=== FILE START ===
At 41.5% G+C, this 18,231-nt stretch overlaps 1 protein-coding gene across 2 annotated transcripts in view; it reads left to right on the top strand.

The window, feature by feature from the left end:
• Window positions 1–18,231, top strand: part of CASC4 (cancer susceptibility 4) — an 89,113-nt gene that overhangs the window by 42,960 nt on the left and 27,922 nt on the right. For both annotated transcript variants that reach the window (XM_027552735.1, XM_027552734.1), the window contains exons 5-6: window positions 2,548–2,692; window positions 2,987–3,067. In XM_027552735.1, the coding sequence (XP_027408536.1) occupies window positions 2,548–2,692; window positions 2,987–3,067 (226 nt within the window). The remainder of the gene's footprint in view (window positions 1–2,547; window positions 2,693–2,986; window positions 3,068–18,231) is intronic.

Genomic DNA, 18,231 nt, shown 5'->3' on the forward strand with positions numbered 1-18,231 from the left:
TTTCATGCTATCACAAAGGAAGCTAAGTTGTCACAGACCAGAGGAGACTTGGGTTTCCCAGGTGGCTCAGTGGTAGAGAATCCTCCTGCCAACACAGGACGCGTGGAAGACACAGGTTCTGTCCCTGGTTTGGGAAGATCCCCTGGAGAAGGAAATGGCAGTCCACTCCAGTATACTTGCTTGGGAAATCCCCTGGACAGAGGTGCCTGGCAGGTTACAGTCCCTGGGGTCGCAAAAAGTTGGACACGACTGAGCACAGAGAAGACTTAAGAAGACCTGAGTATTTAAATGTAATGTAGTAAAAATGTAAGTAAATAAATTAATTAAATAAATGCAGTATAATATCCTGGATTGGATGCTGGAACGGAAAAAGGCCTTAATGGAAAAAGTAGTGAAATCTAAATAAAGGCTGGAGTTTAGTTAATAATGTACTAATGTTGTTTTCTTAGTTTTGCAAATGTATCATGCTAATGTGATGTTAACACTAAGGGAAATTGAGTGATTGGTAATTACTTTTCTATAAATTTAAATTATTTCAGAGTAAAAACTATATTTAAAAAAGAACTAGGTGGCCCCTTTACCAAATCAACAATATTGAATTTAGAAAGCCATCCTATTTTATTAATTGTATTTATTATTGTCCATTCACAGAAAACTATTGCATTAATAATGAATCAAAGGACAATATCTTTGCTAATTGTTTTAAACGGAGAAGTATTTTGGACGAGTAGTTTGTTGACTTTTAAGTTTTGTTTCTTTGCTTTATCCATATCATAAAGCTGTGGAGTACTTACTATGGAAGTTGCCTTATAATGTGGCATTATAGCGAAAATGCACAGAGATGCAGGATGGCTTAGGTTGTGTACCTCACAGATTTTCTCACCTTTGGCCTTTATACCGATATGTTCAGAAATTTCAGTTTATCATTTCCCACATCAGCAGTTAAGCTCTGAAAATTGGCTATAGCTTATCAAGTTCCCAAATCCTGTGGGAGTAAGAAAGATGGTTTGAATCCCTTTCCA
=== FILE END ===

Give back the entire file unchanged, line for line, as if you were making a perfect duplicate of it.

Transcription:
At 41.5% G+C, this 18,231-nt stretch overlaps 1 protein-coding gene across 2 annotated transcripts in view; it reads left to right on the top strand.

The window, feature by feature from the left end:
• Window positions 1–18,231, top strand: part of CASC4 (cancer susceptibility 4) — an 89,113-nt gene that overhangs the window by 42,960 nt on the left and 27,922 nt on the right. For both annotated transcript variants that reach the window (XM_027552735.1, XM_027552734.1), the window contains exons 5-6: window positions 2,548–2,692; window positions 2,987–3,067. In XM_027552735.1, the coding sequence (XP_027408536.1) occupies window positions 2,548–2,692; window positions 2,987–3,067 (226 nt within the window). The remainder of the gene's footprint in view (window positions 1–2,547; window positions 2,693–2,986; window positions 3,068–18,231) is intronic.

Genomic DNA, 18,231 nt, shown 5'->3' on the forward strand with positions numbered 1-18,231 from the left:
TTTCATGCTATCACAAAGGAAGCTAAGTTGTCACAGACCAGAGGAGACTTGGGTTTCCCAGGTGGCTCAGTGGTAGAGAATCCTCCTGCCAACACAGGACGCGTGGAAGACACAGGTTCTGTCCCTGGTTTGGGAAGATCCCCTGGAGAAGGAAATGGCAGTCCACTCCAGTATACTTGCTTGGGAAATCCCCTGGACAGAGGTGCCTGGCAGGTTACAGTCCCTGGGGTCGCAAAAAGTTGGACACGACTGAGCACAGAGAAGACTTAAGAAGACCTGAGTATTTAAATGTAATGTAGTAAAAATGTAAGTAAATAAATTAATTAAATAAATGCAGTATAATATCCTGGATTGGATGCTGGAACGGAAAAAGGCCTTAATGGAAAAAGTAGTGAAATCTAAATAAAGGCTGGAGTTTAGTTAATAATGTACTAATGTTGTTTTCTTAGTTTTGCAAATGTATCATGCTAATGTGATGTTAACACTAAGGGAAATTGAGTGATTGGTAATTACTTTTCTATAAATTTAAATTATTTCAGAGTAAAAACTATATTTAAAAAAGAACTAGGTGGCCCCTTTACCAAATCAACAATATTGAATTTAGAAAGCCATCCTATTTTATTAATTGTATTTATTATTGTCCATTCACAGAAAACTATTGCATTAATAATGAATCAAAGGACAATATCTTTGCTAATTGTTTTAAACGGAGAAGTATTTTGGACGAGTAGTTTGTTGACTTTTAAGTTTTGTTTCTTTGCTTTATCCATATCATAAAGCTGTGGAGTACTTACTATGGAAGTTGCCTTATAATGTGGCATTATAGCGAAAATGCACAGAGATGCAGGATGGCTTAGGTTGTGTACCTCACAGATTTTCTCACCTTTGGCCTTTATACCGATATGTTCAGAAATTTCAGTTTATCATTTCCCACATCAGCAGTTAAGCTCTGAAAATTGGCTATAGCTTATCAAGTTCCCAAATCCTGTGGGAGTAAGAAAGATGGTTTGAATCCCTTTCCA